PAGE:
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Getting to Herculaneum

Old Feb 21st, 2012, 10:29 AM
  #21  
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Right now the jury's out on visiting another archeological site.

Peter, I've been reading about the Campania Artecard vs the Unico Costiera card. I'm assuming the card of choice is the one that more closely fits a traveler's itinerary.

Since both couples have visited this area many times (each) previously, the trip will be more of a slow travel week than a fast-paced "event."

Eight days: One full day will be devoted to visiting an ancestoral town in Avellino using a hired driver. One full day will be visiting the Amalfi Coast at a much slower pace than previous visits using a driver. Half a day +, will be spent at a cooking school, another 1/2 day will be spent on Capri (lunch).

Most other times, we want to stay in town, visit a few museums, have a leisurely lunch at the Foreigner's Club and enjoy the spectacular view. And, for the very first time, actually SIT, have something to drink, and watch the world go by.
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Old Feb 21st, 2012, 10:43 AM
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It doesn't sound like either card will be beneficial for you. You might just want a day pass for the buses (7€) if you have a day where you will be traveling by public transport enough.
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Old Feb 21st, 2012, 12:24 PM
  #23  
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Good enough.
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Old Feb 21st, 2012, 04:54 PM
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My post is 7yrs old with a dead link but below the XXXXXXXXXX is a good link and other info.
So if you're interested it's only ~200m from a Circumvesuviana that you will be passing coming & going from Sorrento to Herculaneum. Regards, Walter


OPLONTIS-VILLA POPPEA: Is a beautiful and intact Roman Villa Between Pompeii & Herculaneum.
If you buy the combo 'Pompeii and Ercolano/Herculaneum' ticket for 18e this site is also included (along with Boscoreale and Stabia).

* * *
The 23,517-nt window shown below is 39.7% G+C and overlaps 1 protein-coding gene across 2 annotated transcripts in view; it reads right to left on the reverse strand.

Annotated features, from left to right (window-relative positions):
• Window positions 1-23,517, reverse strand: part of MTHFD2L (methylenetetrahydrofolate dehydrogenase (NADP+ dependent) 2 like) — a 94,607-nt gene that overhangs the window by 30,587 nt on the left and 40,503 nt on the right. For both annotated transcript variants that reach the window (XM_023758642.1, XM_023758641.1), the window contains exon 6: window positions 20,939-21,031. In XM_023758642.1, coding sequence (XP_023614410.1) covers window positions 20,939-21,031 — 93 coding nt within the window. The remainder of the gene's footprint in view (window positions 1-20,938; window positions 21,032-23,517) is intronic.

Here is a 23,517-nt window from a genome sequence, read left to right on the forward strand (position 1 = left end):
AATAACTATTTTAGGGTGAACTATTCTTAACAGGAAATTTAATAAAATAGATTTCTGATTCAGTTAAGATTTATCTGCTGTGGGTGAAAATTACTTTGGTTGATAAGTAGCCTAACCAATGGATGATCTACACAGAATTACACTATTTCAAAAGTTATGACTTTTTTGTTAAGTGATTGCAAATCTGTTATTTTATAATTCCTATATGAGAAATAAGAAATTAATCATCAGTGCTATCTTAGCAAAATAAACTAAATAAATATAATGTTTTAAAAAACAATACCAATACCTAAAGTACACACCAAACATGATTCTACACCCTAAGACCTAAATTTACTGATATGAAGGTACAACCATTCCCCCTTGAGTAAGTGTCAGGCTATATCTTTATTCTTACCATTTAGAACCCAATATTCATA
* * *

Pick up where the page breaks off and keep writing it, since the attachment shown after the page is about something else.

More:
This large intact suburban villa shouldn't be missed if you have time, it's only ~200m from the 'TORRE ANNUNZIATA' Circumvesuviana Station (brown signs on the platform will also say 'OPLONTI VILLA DI POPPEA') and very easy to find. It can be seen in an hour if you're in a rush.

It's the Circumvesuviana Station just before Pompeii Scavi if you're coming from Naples or just after if coming from Sorrento.
It's on the Naples-Sorrento Line (Herculaneum/Ercolano & Pompeii) and also the 'Naples-Sarno via Poggiomarino' Line (which goes to Herculaneum/Ercolano but not Pompeii).

The wall paintings are fantastic as is the general overall site.


Exit the Torre Annunziata Circumvesuvana Station and turn Left (the only choice is either left or right).
In ~70m the street ends in a "T", turn Right, in 40m cross the intersection and in ~90m the site and entrance will be on the Left (can't miss it).
Between that intersection and the site also on the left will be a Tourist Info Office (a blue sign/banner outside will say 'Oplonti.....something', again can't miss it, the man that runs this is very nice & helpful) you might want to pick-up a guidebook there as there are none at the site nor audioguides.

The guidebook will say 'OPLONTIS The Villa Poppea' which can also be bought at other sites (Pompeii, Herculaneum, tourist shops, 5.20e).


It's *believed* that this villa belonged to the glamorous Poppea who was Nero's mistress who later became his 2nd wife.

In 65AD he kicked the pregnant Poppea in the stomach and she died. By this point Nero had aleady killed his mother and 1st wife!

I've read that Poppea might have had a role (Nero's ear) in their deaths also.


There are 2 clues to this being Poppea's Villa. 1st an amphora was found in the villa's latrine with the inscription 'Secundo Poppaeae' meaning 'To Second (slave or freedman) of Poppea'.

Also this villa like Pompeii, Herculaneum and surrounding area was badly damaged in the 62AD earthquake and was being repaired.
But for some reason work had stopped and was unfinished before the 79AD eruption.
No one was living or working in the house when Vesuvius erupted.

Was the restoration halted after Poppea was murdered in 65AD?
Nero only had 4 yrs left in his reign and was consumed in building his Domus Aurea (Golden House) in Rome.

After Nero's suicide there was a brief civil war and then Vespasian became Emperor thus ending the 'Julio-Claudian' Line, so the villa if Nero's property was probably confiscated?
There has to be a logical reason restoration work stopped and this beautiful piece of real estate was abandoned for years?

Besides the beautiful wall paintings, atriums, fountains, huge outdoor swimming pool etc.
There is one small area that is rather unique. Go to http://LINK IS DEAD-NEW LINK IN POST BELOW THE XXXXXXX at the bottom of the page click-on 'home plan, and notes', then click-on the villa's floor plan.

See above the "8" and across the corridor in a room there is what looks like an upside-down U or |_|.
That room is the w.c./toilet, see the short hallway going to the right then to another short hallway going up & down.
The bottom of that hallway exits into that long left-right hallway between the number 5 and 8 and the top of that short up/down hall exits outside even though it looks like it is still inside the villa.